Lists like this are often called "sunshine" lists after the first one, published in Ontario since 1996.
Bittner dismissed the results of a dozen access to information requests as nothing more than a "patchwork" of information in a “random Google document.”
On Saturday, the Telegram showed how stunningly wrong Bittner was.
Only four percent of the top earners at the provincial government’s energy corporation are women, according to data supplied to the Telegram by Nalcor.
The raw numbers: two of the top 50 earners are women.
The Telegram story included a quote from the head of the corporations “Diversity and Inclusion Council.” Nalcor vice president Jim Keating said he was astounded by two things: one was the absence of women at the top of the list.
Keating said that the company had made efforts to increase the number of women in management roles, boosting the percentage to 27 currently from 14% in 2011. They’ll be doing more, setting targets, and posting that information to the company’s website.
The other issue that Keating noted was that so many people on the list weren’t managers. Some of the people at the top of the Nalcor list got there because they logged significant overtime keeping the energy system running. He said the situation was typical of electricity companies.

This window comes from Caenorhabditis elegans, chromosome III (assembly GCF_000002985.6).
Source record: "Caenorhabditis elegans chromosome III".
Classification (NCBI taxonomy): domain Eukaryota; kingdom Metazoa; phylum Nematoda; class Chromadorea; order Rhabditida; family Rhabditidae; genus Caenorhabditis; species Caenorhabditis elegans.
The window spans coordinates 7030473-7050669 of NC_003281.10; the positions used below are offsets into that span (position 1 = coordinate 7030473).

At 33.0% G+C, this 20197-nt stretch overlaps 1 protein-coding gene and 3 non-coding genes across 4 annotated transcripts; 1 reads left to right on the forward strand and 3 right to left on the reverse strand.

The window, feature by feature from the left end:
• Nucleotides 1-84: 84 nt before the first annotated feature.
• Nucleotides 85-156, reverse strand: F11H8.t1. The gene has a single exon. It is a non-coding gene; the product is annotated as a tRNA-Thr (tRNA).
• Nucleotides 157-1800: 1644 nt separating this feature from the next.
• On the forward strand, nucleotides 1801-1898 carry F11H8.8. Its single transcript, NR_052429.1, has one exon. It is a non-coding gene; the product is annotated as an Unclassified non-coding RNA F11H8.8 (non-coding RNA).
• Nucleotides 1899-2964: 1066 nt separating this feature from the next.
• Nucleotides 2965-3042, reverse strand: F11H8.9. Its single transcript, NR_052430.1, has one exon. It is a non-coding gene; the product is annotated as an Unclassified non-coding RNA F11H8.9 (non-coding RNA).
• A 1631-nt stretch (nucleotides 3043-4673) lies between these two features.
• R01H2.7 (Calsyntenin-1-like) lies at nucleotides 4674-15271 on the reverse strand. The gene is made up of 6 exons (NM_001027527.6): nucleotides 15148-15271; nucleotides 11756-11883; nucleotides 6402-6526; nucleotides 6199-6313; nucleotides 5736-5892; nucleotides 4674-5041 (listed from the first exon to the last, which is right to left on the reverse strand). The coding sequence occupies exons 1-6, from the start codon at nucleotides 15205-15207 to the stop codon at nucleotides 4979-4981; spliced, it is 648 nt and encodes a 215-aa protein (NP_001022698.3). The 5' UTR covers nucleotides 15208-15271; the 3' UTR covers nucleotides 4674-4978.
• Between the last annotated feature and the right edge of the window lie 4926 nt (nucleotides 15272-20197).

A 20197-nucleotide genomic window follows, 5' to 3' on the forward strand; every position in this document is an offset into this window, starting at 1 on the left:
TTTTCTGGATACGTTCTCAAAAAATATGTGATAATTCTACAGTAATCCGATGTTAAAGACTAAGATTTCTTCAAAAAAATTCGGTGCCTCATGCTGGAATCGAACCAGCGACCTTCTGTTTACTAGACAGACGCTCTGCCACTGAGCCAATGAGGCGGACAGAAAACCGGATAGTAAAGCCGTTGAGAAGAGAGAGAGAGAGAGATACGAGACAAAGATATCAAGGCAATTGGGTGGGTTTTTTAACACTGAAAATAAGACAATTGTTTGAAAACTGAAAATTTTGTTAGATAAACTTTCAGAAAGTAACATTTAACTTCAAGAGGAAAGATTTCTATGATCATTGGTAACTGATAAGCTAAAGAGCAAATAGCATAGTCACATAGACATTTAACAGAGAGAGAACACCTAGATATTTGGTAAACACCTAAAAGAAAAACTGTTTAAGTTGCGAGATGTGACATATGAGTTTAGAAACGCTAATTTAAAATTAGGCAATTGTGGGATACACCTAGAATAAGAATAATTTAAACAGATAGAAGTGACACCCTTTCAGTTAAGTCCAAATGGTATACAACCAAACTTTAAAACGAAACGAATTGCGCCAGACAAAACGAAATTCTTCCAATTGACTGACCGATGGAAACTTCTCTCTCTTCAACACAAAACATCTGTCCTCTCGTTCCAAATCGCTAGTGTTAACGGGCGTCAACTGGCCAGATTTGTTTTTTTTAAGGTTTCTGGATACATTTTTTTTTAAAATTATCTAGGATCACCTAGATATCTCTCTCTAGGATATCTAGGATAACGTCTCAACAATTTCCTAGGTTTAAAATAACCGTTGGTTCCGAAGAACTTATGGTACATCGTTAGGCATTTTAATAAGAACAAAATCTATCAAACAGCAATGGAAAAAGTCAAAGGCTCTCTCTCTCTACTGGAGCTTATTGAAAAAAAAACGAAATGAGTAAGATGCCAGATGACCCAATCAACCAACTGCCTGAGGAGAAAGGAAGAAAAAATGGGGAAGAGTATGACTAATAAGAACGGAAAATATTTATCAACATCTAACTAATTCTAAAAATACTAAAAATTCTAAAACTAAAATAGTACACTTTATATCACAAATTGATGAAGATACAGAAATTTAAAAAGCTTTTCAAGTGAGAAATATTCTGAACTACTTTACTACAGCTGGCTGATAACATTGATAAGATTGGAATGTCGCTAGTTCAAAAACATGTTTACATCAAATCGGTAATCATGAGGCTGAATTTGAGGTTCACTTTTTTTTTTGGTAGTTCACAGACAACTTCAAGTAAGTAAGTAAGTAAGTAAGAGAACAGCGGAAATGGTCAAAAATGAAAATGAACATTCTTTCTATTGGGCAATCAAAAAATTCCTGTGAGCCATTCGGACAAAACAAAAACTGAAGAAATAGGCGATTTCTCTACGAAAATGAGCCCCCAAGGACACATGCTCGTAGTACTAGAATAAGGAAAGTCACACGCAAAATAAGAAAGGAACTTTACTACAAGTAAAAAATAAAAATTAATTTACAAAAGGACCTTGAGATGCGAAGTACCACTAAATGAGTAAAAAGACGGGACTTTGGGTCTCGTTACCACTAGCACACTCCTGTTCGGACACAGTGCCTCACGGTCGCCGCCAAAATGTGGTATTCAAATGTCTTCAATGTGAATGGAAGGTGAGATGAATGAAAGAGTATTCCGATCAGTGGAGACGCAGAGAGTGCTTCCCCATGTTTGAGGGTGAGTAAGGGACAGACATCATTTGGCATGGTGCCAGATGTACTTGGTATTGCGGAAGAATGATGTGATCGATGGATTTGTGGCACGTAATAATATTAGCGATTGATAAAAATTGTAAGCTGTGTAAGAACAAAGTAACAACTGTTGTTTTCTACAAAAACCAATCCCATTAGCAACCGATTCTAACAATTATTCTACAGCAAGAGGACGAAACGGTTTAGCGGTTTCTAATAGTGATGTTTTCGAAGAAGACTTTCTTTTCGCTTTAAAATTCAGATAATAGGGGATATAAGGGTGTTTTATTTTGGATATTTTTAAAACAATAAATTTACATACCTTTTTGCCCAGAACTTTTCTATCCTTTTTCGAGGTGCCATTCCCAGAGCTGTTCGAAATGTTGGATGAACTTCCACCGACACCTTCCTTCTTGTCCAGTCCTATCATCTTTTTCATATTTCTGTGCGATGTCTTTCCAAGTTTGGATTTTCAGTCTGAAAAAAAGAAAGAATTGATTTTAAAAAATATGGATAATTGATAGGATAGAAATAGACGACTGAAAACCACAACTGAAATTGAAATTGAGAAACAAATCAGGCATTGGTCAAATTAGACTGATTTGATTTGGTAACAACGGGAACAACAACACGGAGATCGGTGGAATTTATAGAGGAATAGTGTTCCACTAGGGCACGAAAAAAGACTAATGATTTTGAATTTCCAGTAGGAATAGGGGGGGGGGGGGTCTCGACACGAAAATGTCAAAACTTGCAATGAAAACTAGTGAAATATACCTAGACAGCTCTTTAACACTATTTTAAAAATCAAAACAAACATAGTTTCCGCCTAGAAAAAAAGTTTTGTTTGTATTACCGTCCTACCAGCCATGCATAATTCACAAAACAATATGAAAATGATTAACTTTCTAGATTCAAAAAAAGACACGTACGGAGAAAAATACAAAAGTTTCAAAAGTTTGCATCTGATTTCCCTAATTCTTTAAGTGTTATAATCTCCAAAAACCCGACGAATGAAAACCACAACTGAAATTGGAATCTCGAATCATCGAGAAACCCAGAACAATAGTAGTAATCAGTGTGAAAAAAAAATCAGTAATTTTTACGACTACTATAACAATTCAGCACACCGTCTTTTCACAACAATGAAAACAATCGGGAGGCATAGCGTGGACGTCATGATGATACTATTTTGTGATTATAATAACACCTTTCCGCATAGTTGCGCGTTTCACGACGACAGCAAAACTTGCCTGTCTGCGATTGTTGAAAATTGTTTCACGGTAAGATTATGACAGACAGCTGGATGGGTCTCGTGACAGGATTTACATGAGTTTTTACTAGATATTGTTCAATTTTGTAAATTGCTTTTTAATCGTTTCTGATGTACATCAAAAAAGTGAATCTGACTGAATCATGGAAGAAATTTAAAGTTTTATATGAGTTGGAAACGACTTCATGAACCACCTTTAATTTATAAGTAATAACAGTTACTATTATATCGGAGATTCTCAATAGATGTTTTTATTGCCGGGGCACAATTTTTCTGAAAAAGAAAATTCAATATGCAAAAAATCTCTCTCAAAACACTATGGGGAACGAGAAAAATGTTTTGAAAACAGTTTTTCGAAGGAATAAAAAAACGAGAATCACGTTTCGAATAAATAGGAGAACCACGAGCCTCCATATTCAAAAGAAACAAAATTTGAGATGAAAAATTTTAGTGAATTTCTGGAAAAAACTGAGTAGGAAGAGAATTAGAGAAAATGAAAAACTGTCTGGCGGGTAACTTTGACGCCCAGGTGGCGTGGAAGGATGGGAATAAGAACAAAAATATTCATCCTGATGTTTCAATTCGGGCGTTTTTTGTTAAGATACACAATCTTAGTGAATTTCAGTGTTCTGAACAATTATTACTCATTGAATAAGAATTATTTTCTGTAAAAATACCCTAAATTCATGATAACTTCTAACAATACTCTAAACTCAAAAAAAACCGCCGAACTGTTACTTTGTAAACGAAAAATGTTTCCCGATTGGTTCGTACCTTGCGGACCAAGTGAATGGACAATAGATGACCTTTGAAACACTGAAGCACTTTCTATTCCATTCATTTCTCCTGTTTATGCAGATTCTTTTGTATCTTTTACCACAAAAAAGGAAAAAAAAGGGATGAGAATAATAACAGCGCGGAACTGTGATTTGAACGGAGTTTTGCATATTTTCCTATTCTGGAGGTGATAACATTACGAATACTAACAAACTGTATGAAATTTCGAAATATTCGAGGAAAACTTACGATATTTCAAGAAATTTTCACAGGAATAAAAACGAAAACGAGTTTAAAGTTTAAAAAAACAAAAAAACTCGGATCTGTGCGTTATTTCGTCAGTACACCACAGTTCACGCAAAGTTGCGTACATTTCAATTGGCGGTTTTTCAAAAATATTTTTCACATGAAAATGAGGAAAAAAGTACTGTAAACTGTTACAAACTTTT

The Telegram’s James McLeod compiled the so-called Sunshine List. He made public the first returns from the provincial government and some agencies, boards, and government corporations earlier this year.
Bittner had access to the raw data from McLeod’s research, something that university academics like Bittner seldom do routinely. McLeod posted the data from his list to Google docs, an online information-sharing system. From her comments, it appears Bittner did not look at the data nor does she apparently understand how government completes access to information requests.
Bittner’s dismissal of research using access to information is bizarre given the prominent role that access requests play in a variety of political science research around the world. Two of her colleagues, associate dean of arts Alex Marland and Matthew Kerby – who now teaches in Australia - used access to information requests as part of their research into how the provincial government officials manage communications and how politicians in the province used open line radio programs for their political communications.
Bittner told CBC that the only reliable information would be compiled by government itself, based on government’s own criteria. According to CBC, Bittner said this is the way “accurate” information would be available.
The recent review of the province’s access laws showed the extent to which such an approach doesn’t always work. Bill 29 allowed government to release only the salary range for a given position. The privacy commissioner told the review commission that using the term “salary range” removed an accountability mechanism for senior executives who may have perks such as bonuses, severance pay, and vehicle or housing allowances that boost income.
“Salary range” also omitted the impact of overtime for all salary levels, a point not mentioned during the access review but included in McLeod’s data.